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Inadmissible Evidence

Douglas Hodge delivers an utterly mesmerizing performance in John Osborne's 1964 play about a washed-up London solicitor. logo
Douglas Hodge in Inadmissable Evidence
(© Johan Persson)
Douglas Hodge delivers an utterly mesmerizing performance in Jamie Lloyd's revival of John Osborne's 1964 play, Inadmissible Evidence, at the Donmar Warehouse. His physically and emotionally rich work here is an astonishing exercise in stage acting.

Hodge plays Bill Maitland, a washed-up London solicitor; popping pills like candy and taking regular swigs from a whisky bottle; he is a man acutely aware of his own "irredeemable mediocrity" and constantly frightened that he's about to be found out. The angry young man is now in middle age, and his rage is tempered with an increasing sense of anguish and despair as well as a measure of self-knowledge.

The play opens with a disorientating sequence in which Maitland addresses the audience as if they were jurors; it then goes on to show how he systematically isolates himself from family and colleagues, until he is absolutely alone. The courtroom parallels from the start of the play are extended through the second half, in which a series of characters -- clients, colleagues, lovers -- appear like witnesses, vocalizing his inner fears and desires, as Maitland puts himself on trial.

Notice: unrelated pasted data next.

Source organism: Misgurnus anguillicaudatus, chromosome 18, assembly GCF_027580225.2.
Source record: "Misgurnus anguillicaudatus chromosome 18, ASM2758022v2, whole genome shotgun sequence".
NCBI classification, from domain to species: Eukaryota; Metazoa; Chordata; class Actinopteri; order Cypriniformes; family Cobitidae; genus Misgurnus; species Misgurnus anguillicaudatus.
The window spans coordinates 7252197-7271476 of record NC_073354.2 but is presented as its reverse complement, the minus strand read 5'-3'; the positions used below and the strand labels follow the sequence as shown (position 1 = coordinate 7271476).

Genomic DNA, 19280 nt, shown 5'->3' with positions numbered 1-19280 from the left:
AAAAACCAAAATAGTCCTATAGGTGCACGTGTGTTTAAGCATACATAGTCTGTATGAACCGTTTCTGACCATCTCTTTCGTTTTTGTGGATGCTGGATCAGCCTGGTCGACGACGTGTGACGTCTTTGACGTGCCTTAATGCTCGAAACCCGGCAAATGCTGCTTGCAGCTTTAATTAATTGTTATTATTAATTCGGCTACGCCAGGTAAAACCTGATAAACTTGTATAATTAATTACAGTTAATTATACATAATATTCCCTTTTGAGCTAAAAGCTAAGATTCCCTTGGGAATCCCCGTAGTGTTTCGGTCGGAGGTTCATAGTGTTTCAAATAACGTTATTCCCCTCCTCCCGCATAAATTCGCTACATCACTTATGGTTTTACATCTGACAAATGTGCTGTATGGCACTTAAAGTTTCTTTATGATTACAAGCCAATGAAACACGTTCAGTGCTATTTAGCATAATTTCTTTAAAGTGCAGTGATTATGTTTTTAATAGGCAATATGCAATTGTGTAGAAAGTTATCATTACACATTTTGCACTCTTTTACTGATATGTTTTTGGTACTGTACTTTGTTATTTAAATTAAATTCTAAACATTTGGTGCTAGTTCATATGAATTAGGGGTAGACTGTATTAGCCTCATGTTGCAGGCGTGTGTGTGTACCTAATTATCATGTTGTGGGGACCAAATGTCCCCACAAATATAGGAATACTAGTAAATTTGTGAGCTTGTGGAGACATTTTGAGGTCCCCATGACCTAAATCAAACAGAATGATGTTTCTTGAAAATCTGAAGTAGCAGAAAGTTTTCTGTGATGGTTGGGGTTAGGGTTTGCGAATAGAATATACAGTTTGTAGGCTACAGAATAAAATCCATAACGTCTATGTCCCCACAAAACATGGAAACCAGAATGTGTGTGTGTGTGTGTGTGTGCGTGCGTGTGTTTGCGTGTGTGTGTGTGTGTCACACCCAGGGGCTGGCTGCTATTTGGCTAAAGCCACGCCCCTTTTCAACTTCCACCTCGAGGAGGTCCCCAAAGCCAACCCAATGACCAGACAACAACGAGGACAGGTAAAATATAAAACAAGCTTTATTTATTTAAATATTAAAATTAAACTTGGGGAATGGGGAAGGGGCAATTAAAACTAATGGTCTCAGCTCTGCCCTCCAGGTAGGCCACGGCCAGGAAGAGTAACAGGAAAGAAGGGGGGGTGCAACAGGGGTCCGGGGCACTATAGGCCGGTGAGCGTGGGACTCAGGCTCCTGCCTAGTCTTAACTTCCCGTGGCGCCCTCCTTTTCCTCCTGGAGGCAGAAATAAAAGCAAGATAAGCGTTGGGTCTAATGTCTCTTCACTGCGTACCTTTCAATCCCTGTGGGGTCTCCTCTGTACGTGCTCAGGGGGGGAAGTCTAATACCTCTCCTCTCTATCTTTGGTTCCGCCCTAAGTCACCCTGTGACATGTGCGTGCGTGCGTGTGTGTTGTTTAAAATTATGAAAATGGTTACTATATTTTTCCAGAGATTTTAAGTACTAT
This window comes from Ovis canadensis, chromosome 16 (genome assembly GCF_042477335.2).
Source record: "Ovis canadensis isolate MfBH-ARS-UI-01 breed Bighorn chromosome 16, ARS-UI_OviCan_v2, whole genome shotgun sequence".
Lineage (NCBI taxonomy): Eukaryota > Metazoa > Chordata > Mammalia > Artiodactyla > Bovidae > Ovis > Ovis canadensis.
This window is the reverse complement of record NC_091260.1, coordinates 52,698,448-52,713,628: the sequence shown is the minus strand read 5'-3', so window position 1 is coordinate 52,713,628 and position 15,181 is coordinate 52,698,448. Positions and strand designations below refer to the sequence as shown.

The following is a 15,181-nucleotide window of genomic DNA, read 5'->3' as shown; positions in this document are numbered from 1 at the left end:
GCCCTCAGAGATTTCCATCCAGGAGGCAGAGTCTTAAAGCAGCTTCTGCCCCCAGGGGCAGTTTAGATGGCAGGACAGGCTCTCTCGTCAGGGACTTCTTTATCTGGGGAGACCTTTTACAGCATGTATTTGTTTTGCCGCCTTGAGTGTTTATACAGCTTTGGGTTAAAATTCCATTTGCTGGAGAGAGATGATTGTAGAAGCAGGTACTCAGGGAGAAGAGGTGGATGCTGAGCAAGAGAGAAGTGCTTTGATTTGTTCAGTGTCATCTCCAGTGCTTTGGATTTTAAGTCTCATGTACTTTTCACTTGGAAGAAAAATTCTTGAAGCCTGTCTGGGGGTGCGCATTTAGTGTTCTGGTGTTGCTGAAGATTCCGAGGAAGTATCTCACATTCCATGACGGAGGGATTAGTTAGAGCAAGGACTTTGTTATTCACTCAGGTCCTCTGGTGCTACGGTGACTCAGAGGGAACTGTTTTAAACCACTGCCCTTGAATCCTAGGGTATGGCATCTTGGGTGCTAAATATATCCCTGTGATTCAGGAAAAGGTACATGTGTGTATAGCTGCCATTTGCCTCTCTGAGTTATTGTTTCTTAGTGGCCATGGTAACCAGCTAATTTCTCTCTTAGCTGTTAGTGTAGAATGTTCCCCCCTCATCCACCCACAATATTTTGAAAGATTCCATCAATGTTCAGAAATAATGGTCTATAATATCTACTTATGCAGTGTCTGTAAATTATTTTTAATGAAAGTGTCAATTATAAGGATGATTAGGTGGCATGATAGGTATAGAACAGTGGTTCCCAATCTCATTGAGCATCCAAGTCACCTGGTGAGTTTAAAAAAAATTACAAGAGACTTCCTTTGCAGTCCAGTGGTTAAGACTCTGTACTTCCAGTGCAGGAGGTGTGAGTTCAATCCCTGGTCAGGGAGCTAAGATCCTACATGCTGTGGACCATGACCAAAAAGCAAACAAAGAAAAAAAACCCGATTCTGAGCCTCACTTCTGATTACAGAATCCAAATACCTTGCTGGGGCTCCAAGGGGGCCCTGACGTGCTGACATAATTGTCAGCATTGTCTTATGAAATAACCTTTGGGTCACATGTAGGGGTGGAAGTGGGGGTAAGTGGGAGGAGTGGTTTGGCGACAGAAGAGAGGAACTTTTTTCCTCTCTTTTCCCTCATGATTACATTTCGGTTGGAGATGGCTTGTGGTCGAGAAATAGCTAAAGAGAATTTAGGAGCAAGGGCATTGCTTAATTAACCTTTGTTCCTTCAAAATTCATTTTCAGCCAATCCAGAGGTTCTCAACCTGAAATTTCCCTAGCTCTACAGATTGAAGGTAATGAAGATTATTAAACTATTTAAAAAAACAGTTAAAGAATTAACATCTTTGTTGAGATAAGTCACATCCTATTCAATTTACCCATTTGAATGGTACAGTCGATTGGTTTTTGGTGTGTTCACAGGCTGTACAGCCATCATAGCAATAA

There's strong support from Daniel Ryan, as Maitland's patient associate Hudson, Al Weaver as office junior Jones, and Amy Morgan as sexually confident young secretary, Joy, but Hodge dominates the production in every sense. Only Weaver is -- briefly -- given room to breathe, doubling as a young homosexual man whose case Maitland is handling.

Hodge brings his whole being into play. He seems to be constantly straining -- arching his back, twisting his neck; he is a man uneasy in his own skin, desperately trying to escape himself. His voice is often equally taut, shrill and mocking, at times full of fire, rarely relaxed. He barks at his staff, and cruelly mimics them, but whimpers like a small boy in distress when he hurts his thumb. A nervous energy permeates everything he does and in lesser hands it might have been interminable, for Maitland's behavior is often vile and his fraught attitude towards women, which extends to his own daughter, is often unpalatable. But Hodge roots Maitland's excess into something human and moving; crucially, as Maitland alienates everyone around him, the actor manages to keep the audience on his side.

Lloyd's production has a subtly nightmarish edge, a dream-like teasing, while Soutra Gilmour's set -- a cluttered, paper-strewn solicitors' office -- both locates the play in space and time and enhances the sense of Maitland's disintegrating mental state.

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